This thought broadens the appeal of the book from persons whose primary concern is political theory, international law, and constitutional law to common readers. Herzog, with a little help I borrow from Eliot, lays a marker for a broader reflection on the claims to dignity and command. “It’s natural to read the classic theory of sovereignty as applying to monarchs. But I’ll take the theory as leaving open, as Hobbes explicitly does, just who holds sovereignty: the king, king-in-Parliament, or whatever else.” Herzog’s primary big game is government. As noted, “Sovereignty, as I’m treating it, is supposed to be a feature of part or all of the government.” “Whatever else” is the dangerously open term. Without needing the zombie itself as the big idea, the lingering life in these subcomponents may just be as pernicious as Herzog tells us it is.

As We the People have learned lately, the sovereignty feature at the executive level in the United States is enjoying a vogue, at the executive level. The principle of dignity, with immunity playing a supporting role, takes its expression in the expulsion of persons from various spots in government, e.g., the White House grounds (Col. Vindman), the F.B.I. (James Comey), and the embassy in Ukraine (Marie Yovanavitch).

To recognize that presidential immunity in the United States is not that of a sovereign, Herzog provides a guide to various parlor games that insulate the role somewhat, but not enough to make our president a sovereign. Simply explained, the man (yes, so far!) can be removed from office by a process having some connection to consent (albeit not quite the sovereignty of The People—nope, they are not sovereign either). But Herzog shows us some prosecutorial behavior that seems to demonstrate the staying power of sacred respect for the role: Nixon’s final prosecutor, Leon Jaworski, in the end, after Nixon’s resignation, had less fellow feeling for the jury of peers who sought to indict Nixon than he had remnants of deference to the man, however “mean or inadequate.” He vetoed the will of the grand jury, which was to indict Nixon.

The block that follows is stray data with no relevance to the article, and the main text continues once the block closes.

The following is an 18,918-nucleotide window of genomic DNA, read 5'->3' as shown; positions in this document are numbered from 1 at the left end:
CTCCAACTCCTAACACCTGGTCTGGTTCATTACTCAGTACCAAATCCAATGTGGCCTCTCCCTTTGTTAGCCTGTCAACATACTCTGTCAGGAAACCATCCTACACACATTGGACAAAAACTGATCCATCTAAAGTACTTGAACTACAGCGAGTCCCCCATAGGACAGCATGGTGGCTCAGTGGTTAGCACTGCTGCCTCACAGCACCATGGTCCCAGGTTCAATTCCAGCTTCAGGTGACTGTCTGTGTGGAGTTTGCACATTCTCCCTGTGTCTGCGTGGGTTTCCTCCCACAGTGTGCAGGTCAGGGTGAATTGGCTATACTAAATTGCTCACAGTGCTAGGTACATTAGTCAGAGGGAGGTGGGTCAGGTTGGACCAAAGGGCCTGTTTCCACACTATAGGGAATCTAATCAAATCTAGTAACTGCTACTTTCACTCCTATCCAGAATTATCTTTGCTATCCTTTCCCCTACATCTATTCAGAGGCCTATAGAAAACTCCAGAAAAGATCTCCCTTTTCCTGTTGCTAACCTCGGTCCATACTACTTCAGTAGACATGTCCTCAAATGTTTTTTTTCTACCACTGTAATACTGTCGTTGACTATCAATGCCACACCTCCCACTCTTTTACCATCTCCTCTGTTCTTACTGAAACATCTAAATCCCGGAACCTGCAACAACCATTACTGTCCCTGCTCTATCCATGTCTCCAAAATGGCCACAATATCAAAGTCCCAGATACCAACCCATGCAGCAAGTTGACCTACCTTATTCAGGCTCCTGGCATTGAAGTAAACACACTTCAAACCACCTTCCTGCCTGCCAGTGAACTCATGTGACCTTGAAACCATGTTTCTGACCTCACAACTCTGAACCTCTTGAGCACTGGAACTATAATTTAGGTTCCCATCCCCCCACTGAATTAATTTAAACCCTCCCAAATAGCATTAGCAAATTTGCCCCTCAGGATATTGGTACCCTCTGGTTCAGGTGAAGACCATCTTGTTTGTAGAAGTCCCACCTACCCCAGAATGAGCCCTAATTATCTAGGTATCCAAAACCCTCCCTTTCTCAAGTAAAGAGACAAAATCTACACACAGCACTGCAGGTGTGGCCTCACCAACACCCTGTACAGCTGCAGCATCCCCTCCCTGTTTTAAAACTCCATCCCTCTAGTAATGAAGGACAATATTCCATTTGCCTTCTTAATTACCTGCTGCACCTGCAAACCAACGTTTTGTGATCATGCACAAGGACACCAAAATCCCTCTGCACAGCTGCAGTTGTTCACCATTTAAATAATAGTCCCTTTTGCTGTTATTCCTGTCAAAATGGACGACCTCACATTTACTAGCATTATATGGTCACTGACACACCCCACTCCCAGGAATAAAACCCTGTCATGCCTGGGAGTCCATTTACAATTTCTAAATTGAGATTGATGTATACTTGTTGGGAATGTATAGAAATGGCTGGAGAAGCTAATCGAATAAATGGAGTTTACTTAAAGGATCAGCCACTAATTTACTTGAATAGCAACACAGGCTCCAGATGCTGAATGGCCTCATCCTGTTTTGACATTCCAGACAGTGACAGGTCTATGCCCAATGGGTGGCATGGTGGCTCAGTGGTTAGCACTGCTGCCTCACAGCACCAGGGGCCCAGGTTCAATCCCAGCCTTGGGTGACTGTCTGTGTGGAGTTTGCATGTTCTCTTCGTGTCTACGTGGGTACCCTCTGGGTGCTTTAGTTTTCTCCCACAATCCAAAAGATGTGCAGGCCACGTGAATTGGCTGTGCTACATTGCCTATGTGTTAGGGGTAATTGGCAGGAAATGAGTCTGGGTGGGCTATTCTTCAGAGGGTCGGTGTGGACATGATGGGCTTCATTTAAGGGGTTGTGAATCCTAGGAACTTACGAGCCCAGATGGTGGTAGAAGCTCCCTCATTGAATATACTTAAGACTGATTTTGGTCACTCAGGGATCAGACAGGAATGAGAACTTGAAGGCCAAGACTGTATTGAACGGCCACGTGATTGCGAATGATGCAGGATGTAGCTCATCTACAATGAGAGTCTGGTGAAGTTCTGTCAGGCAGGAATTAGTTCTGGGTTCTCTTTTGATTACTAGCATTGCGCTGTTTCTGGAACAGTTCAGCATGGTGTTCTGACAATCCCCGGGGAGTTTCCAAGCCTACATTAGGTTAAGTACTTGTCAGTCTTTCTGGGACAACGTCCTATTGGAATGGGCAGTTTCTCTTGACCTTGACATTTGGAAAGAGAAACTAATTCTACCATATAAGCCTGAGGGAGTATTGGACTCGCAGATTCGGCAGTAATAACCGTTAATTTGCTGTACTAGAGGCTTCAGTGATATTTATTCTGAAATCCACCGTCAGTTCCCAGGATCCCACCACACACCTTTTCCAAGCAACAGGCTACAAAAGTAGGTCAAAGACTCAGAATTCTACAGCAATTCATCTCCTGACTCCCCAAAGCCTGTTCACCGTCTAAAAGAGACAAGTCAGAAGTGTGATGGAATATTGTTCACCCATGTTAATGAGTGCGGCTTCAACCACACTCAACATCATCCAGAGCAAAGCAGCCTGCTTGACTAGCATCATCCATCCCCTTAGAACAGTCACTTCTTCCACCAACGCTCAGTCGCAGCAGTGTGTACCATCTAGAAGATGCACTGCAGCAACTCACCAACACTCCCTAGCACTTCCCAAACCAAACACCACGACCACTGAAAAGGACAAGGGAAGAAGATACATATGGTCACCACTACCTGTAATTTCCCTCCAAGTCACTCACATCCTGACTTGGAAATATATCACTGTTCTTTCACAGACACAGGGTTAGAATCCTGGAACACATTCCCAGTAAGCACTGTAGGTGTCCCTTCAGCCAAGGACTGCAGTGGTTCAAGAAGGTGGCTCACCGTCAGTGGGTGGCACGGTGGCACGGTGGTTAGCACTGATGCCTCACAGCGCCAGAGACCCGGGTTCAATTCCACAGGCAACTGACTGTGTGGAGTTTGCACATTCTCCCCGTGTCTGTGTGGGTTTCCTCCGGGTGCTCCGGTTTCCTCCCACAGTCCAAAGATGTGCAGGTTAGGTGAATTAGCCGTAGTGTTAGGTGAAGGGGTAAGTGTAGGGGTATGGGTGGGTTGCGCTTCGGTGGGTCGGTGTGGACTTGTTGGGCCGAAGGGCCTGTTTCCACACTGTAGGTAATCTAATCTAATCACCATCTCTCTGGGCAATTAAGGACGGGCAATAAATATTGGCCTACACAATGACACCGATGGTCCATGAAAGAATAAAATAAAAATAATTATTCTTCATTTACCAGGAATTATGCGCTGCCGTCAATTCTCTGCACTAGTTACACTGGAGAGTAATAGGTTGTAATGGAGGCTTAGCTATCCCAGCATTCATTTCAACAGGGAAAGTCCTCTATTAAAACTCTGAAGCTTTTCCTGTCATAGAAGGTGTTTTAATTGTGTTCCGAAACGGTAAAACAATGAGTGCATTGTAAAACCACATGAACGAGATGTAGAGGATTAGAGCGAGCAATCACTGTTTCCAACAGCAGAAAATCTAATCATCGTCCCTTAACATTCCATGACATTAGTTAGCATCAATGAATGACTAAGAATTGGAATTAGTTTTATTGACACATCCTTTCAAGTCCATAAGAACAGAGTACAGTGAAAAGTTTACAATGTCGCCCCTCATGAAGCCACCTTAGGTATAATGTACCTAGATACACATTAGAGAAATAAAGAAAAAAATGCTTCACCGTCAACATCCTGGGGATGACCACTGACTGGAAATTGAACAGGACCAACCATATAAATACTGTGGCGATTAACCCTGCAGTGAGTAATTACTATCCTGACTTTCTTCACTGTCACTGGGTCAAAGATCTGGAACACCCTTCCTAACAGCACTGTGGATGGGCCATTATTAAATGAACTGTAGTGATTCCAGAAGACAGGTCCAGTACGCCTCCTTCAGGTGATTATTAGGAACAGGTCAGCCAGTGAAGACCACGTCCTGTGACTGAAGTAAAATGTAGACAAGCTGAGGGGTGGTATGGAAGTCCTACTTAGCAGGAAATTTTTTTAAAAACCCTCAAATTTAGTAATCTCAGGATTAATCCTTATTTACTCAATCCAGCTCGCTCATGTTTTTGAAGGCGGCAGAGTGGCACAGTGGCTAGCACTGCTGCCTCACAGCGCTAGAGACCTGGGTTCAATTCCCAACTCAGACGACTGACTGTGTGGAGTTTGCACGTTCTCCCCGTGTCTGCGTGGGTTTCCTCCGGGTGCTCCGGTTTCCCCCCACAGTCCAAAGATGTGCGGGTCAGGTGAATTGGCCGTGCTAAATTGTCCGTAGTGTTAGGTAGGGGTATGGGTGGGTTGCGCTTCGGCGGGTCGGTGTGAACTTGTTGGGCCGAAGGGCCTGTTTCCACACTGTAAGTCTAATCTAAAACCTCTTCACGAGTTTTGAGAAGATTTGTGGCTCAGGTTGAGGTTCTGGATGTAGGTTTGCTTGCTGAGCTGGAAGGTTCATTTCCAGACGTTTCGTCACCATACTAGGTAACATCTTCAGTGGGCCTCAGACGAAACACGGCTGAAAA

So even as Herzog explains that sovereignty is not part of the legal armor of the President, the bit of life in it seems to do more work than constitutional contradictions of sovereignty promise. The book then is a bit of a brain-teaser. Herzog demolishes the concept as an idea and demonstrates how it is stymied in doctrine and in human argumentation, where either power or a less grandiose idea will prevail. The winner is either force or a form of reason that is not a sovereignty claim. Why murder a zombie? I think for Herzog, it is to give us back to ourselves. Forget high flown discourse of “metaphysics or ontology,” (P. xiii), first brought to us by Hobbes and embraced by thinkers who spelled out the need of subjection and, in the bargain, “awe of reverence” for a Royal Sovereign (Pp. 21-23) and come to earth where actual people solve actual problems.

Let Herzog show you why, as he devotes the book to scary stories of the harm sovereignty, dead or alive, has done and could do again. Since brain-teasers are worthwhile, and the book is a great read, providing little primers on history and bloodshed along with plenty of pedagogical oomph, it is a gift to readers. It is just the book for anyone in possession of broad interests or an immersion in nooks in scholarship of one kind or another, a love of learning, and a tolerance for gore.

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Cite as: Mae Kuykendall, Zombie Sovereignty: Dead Idea, Eternal Life?, JOTWELL (September 11, 2020) (reviewing Don Herzog, Sovereignty, RIP (2020)),